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Subject: RE: [wsrm] [REL-14] WSDL for WSRM ??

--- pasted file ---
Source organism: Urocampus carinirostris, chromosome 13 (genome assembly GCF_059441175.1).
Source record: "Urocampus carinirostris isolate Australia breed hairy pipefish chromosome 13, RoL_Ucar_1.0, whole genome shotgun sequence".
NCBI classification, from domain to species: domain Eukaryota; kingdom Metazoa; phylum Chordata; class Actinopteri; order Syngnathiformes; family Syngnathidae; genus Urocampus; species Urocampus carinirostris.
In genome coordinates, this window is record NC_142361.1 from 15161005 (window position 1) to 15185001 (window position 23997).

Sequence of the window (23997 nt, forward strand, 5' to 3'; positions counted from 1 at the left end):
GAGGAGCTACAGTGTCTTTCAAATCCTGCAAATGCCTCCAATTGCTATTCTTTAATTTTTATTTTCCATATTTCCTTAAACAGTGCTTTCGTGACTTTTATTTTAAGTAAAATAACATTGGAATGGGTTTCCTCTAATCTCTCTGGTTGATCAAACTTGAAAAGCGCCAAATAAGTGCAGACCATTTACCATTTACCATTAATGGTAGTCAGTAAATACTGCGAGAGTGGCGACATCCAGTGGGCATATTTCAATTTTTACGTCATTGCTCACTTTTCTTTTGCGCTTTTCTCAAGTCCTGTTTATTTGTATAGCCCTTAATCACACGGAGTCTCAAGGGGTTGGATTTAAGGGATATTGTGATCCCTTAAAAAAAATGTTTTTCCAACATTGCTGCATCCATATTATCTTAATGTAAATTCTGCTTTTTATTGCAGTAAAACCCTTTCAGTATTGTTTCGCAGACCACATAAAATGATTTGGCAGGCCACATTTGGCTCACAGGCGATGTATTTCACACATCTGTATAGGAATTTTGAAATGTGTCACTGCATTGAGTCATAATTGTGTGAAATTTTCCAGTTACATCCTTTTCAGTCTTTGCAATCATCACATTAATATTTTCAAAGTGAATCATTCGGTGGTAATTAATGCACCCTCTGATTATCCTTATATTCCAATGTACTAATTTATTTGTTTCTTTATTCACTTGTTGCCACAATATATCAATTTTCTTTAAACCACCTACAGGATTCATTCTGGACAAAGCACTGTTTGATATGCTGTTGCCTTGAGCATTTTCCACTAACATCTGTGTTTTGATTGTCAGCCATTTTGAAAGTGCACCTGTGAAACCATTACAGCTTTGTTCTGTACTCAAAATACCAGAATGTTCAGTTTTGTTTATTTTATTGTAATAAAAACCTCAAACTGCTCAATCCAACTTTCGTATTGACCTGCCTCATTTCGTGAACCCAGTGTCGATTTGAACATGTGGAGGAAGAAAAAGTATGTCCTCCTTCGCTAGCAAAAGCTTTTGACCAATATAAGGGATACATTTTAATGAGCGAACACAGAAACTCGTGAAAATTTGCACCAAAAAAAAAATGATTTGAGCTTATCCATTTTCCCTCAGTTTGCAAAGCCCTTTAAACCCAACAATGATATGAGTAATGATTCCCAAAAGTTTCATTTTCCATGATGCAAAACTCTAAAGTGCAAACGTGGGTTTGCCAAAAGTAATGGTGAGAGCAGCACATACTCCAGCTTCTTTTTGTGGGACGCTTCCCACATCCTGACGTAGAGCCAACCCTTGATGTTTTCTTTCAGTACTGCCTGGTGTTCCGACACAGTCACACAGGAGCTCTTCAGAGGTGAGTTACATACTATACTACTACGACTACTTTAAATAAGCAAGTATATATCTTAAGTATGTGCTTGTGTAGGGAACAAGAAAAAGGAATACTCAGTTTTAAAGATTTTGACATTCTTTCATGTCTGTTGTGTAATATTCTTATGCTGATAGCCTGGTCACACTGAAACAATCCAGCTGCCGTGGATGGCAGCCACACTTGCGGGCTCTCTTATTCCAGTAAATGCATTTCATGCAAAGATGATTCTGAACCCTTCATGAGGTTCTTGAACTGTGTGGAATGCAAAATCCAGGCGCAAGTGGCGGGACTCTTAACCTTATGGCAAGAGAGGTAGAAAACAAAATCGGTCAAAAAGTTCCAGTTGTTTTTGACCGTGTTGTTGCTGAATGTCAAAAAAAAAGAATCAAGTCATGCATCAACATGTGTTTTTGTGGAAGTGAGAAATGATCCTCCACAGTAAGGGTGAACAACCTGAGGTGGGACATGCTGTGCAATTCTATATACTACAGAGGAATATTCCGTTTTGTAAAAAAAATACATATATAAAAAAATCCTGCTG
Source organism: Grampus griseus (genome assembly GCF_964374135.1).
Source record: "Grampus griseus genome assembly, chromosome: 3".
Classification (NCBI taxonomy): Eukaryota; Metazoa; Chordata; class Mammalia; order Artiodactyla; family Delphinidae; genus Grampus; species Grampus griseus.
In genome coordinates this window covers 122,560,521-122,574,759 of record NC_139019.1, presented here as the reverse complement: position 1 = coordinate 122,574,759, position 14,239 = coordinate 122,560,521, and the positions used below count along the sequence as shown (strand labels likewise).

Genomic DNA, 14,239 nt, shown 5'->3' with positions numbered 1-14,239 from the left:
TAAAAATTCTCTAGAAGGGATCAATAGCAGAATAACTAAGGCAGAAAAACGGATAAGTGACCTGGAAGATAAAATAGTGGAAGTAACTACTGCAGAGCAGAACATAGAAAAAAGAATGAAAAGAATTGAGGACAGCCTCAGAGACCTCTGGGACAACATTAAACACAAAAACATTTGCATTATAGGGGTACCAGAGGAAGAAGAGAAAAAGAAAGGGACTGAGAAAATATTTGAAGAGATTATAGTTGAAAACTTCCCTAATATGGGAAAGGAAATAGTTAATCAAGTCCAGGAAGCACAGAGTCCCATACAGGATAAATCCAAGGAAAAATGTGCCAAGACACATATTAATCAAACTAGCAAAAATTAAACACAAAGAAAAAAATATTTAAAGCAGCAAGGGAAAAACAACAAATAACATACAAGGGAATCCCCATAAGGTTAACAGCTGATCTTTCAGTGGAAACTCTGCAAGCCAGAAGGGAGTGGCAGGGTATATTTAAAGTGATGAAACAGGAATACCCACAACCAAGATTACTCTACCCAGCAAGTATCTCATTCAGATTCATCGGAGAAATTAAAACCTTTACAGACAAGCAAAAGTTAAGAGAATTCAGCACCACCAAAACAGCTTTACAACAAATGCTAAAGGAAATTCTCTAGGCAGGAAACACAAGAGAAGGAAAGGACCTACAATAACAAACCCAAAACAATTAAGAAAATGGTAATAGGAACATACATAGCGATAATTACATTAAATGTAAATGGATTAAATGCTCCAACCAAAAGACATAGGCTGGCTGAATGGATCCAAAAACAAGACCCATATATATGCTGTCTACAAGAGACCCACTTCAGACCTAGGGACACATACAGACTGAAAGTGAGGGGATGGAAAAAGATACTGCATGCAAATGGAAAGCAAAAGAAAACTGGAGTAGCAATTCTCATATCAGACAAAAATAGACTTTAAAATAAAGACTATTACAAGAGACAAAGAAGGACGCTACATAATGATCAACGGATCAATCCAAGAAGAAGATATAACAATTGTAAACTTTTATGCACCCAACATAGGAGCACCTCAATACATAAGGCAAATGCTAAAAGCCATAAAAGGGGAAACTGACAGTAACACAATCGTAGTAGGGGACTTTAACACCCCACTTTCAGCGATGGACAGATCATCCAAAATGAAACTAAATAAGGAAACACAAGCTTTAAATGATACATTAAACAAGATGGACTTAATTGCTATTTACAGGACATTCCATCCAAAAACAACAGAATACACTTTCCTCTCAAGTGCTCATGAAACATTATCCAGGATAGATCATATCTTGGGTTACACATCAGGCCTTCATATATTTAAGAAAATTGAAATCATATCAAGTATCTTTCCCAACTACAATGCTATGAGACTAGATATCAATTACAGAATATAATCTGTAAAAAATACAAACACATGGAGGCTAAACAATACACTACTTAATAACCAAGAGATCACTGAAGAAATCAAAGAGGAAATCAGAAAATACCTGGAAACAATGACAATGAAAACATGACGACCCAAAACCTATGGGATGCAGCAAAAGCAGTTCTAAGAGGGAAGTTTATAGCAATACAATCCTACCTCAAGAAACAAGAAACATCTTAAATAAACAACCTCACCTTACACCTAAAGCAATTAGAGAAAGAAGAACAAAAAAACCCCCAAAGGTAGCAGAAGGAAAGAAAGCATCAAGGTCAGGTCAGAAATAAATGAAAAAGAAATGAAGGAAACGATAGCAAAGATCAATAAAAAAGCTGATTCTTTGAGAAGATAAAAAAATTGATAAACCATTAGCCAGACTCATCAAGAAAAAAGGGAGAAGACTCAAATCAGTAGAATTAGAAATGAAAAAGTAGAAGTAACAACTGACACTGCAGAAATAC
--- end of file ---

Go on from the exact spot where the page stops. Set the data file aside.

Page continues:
The need to advertize that a Web service provider supports WS-RM I think is important. The question is whether WSDL is the best mechanism by which to do that. I suggest we research what is going on with the other WS-XXX specs (in particular WS-Security since it is the only "open" one at this point) since this problem is not at all unique to WS-RM. One suggestion: the WSDL could import the WS-RM schema and namespace without actually creating message parts or bindings. The semantic here is that the service is saying that it fully understands WS-RM but that it is optional. Of course this would not work if the service wants to claim only partial support of WS-RM. Scott > -----Original Message----- > From: Paolo Romano [mailto:Paolo.Romano@dis.uniroma1.it] > Sent: Friday, July 11, 2003 5:08 AM > To: Sunil Kunisetty; Paolo.Romano@dis.uniroma1.it > Cc: Scott Werden; firstname.lastname@example.org > Subject: Re: [wsrm] [REL-14] WSDL for WSRM ?? > > > > > WS-RM is not offering a new service (by itself), but > rather a QoS to an > > existing service. > > > > So I don't see a good reason that WS-RM MEPs be defined in the WSDL > > which was meant to be the application client's view point > of the service > > being offered. Marking the service with RM > features/properties is different > > and some what useful thing, and which is what we are > achieving with the > > annotations (REL-49). > > > > I don't believe in infrastructure's (whether it is WS-RM > or some other > > QoS provider) properties being defined in the WSDL. Just because > > we use tcp (soap/http/tcp), do we have defined tcp linger > or tcp_nodelay > > properties in the WSDL? No. I see the same analogy with WS-RM MEPs. > > > > > > > The main reason to incluse a WSDL description of a ws-rm > header is to allow the > service provider to advertize the fact it is able to use such > protocol in a > standard way. I agree with you, ws-rm does not actually > define a new service, > but for sure it modifies the application level service > itself, because it > enhances it with reliabilty features. But this is philosophy... > With WSDL you make available to clients the information > concerning the transport > protocol you use, SOAP over HTTP, SOAP over SMTP. Including a > WS-RM description > in WSDL a service provider may state that it is using WS-RM > over SOAP over > HTTP/SMTP/etc. > > > Yes, the WS-RM client infrastructure has to 'imply' a MEP based on > > the original MEP + Ack. Pattern Selected + Some other dependent > > and should enforce that MEP. However, I don't see a requirement > > that it be defined in the Service's WSDL. > > > > Are you saying that the spec should not make mandatory ONLY > the defition of > additional operations just to take into account the WS-RM > additional MEPs for > ACKs/FAULTs, or also the fact that a WS-RM header should be > included in the > requesting message to exploit WS-RM functionalities? I may > agree with the first > resolution, but not on the second. Please see below. > > > > > > > 2- A service which relies on WS-RM headers for > reliability should be able to > > > advertize it in a standard way, i.e. WSDL. I do not like > the idea of setting up > > > an out-of-band agreement for discovering wheter a given > web-service supports or > > > not ws-rm... UDDI and WSDL are standardized solutions for > doing that. > > > > I'm totally against the Spec. mandating that these > Headers be defined in the wsdl > > binding section (using soap:Headers). > > > > - By defining the soap:Headers in the binding section, > there won't be any > > dynamic way of toggling whether we need to send RM Headers per > > message or not. This is because all the M Headers will > have mU=1, and > > any Header defined in wsdl with mU=1 should always be sent. > > Because of this: > > -- Client (or Sender) will never have a say and the > Service provider > > (Receiver) will always have the control - which is > a very inflexible. > > -- Say you define the MessageOrder Header in the > wsdl:binding, and the > > client application wants to send only One message > in some transaction. > > Client infrastructure may want to do some > optimization such as sending > > it as a stand alone message rather than as a group. > However, it cannot do > > so as it has to always send the MessageOrder header. > > -- If the client for some reason wants to send an > un-reliable message to the > > same operation, it cannot as it is forced to send > reliable headers ALL the > > time. > > -- Service providers should generally list the > options/features it supports > and the > > consumers are the ones who should pick the option it > applies to them. Not > > the other way around. > > > > I understand these comments. These are related to a > well-known WSDL 1.1 limit: > not being able to define optional headers. Anyway (please > correct me if I am > wrong) a feasible solution (while we wait for WSDL 1.2) for > all of these issues > could be defining two WSDLs, one for the reliable and one for > the unreliable > service. This way the client may pick up its favorite one. > > > > > > - Also, defining Headers in the wsdl:binding as parts is > some what questionable IF > > the Headers are processed by some sort of Handlers. It > makes sense to define > > them in wsdl:binding mapping to parts if they are > processed by the Service > itself. > > Since WS-RM Headers will be processed by a WS-RM > Processor and not by > > the service, I don't a see big advantage. The only adv. > of defining the Headers > > in the binding section and mapping them to parts would > be when the Service > > provider wants to FORCE WS-RM Headers (with mU = 1) all > the time. The > > disadvantage is that we loose the flexibility. > > > > I guess we could still have flexibility with the above solution. > > > - Having said the above, if some service provider wants to > use Headers, they > > should be able to do so even today by importing the > WS-RM schema in their > > wsdl and defining them in the binding section. There is > nothing in the spec. > > prohibits this. Since the spec. doesn't say it shouldn't > be, anyone can add it > > by their mercy. > > > > > So for all the above reasons, I believe that the Spec. > shouldn't mandate that > > the headers be explicitly defined in the wsdl. > > I see that WSDL currently lacks several features (optionality > of header > elements, complex MEPs) so I can understand your reasons. I > think we could > manage a way to reasonably use the current version of WSDL > with our spec. We > have to choose whether to provide a non normative way of > using WSDL with WSDL or > just leave any implementor free to do it its own way. > Personally I prefer the > first choice, but I also think that a reasonable solution > could be stating that > currently WSDL 1.1 is too limited to efficiently describe the ws-rm > functionalities and that a standard way to use WSDL will be > provided as soon as > WSDL 1.2 becomes a standard. > > > > > Btw, I did mention some of these points in the last con. > call and hence we > > closed REL-14 and created REL-49. I'm not sure whether you > were there > > or not. > > Unfortunately I could be present only for a short while at the last > teleconference, and I have missed this discussion. > > > > > I'm noticing that many closed resolutions have been deliberately or > un-deliberately > > being reopen. I hope this doesn't become the trend. > > > > -Sunil > > > > > > > > > > > > > > > -- > Paolo Romano > >